Dave Liebman’s Chromatic Approach to Jazz Harmony and Melody
Dave Liebman Teaches and Plays
Dave Liebman – How to Approach Standards Chromatically
David Liebman – Soprano Saxophone, Joey Calderazzo – Piano, Dave Holland – Bass, Jack DeJohnette – Drums
David Liebman was born in Brooklyn, New York on September 4, 1946. He began classical piano lessons at the age of nine and saxophone by twelve. His interest in jazz was sparked by seeing John Coltrane perform live in New York City clubs such as Birdland, the Village Vanguard and the Half Note.
Throughout high school and college, Liebman pursued his jazz interest by studying with Joe Allard, Lennie Tristano and Charles Lloyd. Upon graduation from New York University (with a degree in American History), he began to seriously devote himself to the full time pursuit of being a jazz artist.
In the early 1970s, Liebman took the leading role (as President) in organizing several dozen musicians into a cooperative, Free Life Communication which became an integral part of the fertile New York “loft” jazz scene in the early 1970s and was funded by The New York State Council of the Arts and the Space for Innovative Development.
After one year spent with Ten Wheel Drive, one of the early jazz fusion groups, Liebman secured the saxophone/flute position with the group of John Coltrane’s drummer, Elvin Jones. Within two years, Liebman reached the zenith of his apprenticeship period when Miles Davis hired him. These years, 1970-74, were filled with tours, recordings and the incredible experience gained by being on the band stand with two masters of jazz. At the same time, Liebman began exploring his own music-first in the Open Sky Trio with Bob Moses and then with pianist Richie Beirach in the group Lookout Farm. This group recorded for the German based ECM label as well as A&M Records while touring the U.S., Canada, India, Japan and Europe. Lookout Farm was awarded the number one position in the category “Group Deserving of Wider Recognition”in the 1976 Downbeat Magazine’s International Critics’ Poll.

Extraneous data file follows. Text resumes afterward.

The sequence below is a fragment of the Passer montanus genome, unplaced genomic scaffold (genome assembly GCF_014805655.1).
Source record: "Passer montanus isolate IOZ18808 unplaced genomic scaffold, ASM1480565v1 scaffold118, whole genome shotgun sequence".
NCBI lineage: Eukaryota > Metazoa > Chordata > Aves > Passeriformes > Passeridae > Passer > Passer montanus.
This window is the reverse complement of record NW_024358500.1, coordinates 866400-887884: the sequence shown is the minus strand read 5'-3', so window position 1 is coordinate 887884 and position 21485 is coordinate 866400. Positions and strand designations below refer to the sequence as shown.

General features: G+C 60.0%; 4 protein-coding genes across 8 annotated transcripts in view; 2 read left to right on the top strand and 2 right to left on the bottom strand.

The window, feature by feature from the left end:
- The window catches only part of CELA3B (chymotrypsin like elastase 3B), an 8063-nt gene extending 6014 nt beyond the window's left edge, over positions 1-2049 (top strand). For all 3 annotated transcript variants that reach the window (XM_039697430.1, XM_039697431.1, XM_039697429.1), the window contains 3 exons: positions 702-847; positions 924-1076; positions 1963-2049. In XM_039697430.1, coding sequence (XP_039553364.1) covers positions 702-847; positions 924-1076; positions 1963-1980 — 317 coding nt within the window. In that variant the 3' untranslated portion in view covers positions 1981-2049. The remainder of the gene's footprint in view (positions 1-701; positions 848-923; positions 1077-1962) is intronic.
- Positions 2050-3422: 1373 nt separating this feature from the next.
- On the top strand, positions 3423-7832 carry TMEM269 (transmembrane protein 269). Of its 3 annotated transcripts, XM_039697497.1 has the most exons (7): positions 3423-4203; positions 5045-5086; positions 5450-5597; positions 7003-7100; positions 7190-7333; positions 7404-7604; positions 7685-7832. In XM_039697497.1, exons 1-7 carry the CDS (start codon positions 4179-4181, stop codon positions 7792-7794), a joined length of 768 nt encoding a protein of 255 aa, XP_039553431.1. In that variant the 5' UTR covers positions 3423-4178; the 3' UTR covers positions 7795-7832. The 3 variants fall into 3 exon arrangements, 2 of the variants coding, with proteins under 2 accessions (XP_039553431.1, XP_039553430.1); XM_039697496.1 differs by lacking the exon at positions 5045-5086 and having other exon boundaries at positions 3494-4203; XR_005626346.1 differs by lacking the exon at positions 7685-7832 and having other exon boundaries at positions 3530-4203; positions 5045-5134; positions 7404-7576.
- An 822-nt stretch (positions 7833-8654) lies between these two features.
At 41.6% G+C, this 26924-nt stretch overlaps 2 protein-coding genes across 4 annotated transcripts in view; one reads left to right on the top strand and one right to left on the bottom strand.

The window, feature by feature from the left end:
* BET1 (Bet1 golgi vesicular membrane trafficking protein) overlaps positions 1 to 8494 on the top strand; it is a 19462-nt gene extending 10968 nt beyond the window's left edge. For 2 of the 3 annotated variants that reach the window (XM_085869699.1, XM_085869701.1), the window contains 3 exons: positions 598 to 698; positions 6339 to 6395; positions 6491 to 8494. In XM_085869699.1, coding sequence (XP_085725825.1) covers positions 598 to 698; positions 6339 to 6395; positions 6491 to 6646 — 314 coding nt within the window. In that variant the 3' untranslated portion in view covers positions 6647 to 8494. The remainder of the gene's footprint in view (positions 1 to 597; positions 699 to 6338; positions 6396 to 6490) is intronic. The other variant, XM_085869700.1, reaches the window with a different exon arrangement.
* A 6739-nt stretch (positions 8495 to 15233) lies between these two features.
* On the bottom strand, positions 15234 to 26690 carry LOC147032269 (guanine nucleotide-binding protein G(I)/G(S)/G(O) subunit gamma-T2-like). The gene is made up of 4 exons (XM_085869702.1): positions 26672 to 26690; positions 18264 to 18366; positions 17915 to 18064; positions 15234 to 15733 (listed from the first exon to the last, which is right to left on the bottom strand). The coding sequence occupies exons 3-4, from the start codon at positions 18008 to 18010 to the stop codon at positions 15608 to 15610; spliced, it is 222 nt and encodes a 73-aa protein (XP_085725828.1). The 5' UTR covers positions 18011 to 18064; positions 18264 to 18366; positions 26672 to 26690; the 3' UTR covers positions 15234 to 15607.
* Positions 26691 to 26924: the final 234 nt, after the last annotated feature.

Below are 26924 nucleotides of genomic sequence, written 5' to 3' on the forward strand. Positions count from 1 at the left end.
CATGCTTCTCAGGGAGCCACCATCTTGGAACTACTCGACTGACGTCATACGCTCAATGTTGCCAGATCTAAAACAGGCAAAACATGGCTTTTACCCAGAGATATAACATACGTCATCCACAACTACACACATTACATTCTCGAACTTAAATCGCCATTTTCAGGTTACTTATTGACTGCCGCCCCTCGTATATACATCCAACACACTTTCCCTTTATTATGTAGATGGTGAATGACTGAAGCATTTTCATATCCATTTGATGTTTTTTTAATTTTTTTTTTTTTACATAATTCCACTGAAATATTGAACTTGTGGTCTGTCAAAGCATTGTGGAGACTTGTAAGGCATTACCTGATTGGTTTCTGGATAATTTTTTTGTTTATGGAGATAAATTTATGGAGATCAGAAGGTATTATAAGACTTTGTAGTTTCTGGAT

In 1977, Liebman did a world tour with pianist Chick Corea followed up the next year by the formation of the David Liebman Quintet with John Scofield, Kenny Kirkland and Terumasa Hino as featured sidemen. After several world tours and recordings by the quintet over three years, he reunited with Richard Beirach. They began performing and recording as a duo, as well as creating the group Quest in 1981. Beginning with bassist George Mraz and drummer Al Foster, the group solidified when Ron McClure and Billy Hart joined in 1984. Through 1991, Quest recorded seven CDs, toured extensively and did many workshops with students worldwide.
Liebman’s present group formed in 1991 includes guitarist Vic Juris, bassist Tony Marino and drummer Marko Marcinko. With these musicians he has pursued an eclectic direction in recording projects that has ranged from jazz standards to Puccini arias, original adaptations from the John Coltrane and Miles Davis repertoires, original compositions in styles ranging from world music to fusion, always maintaining a repertoire that balances the past, present and future.
Over the past several decades, Liebman has often been featured with top European musicians such as Joachim Kuhn, Daniel Humair, Paolo Fresu, Jon Christensen, Bobo Stenson and in the World View Trio with Austrian drummer Wolfgang Reisenger and French bassist Jean-Paul Celea. His reputation in Europe has led to big band and radio orchestra performances, such as with the WDR in Koln, Germany, the Metropole Orchestra of the Netherlands and the new music Klang Forum in Vienna, Austria playing music specially commissioned to feature Liebman’s unique soprano saxophone style. He has consistently placed among the top finalists in the Downbeat Critics’ Poll since 1973 in the Soprano Saxophone category. As of the present, David Liebman has been featured on nearly 300 recordings, of which he has been the leader and/or co-leader on nearly 100. Well over 200 original compositions have been recorded. His artistic output has ranged from straight ahead classic jazz to chamber music; from fusion to avant garde.
For all things Lieb, please visit: http://www.davidliebman.com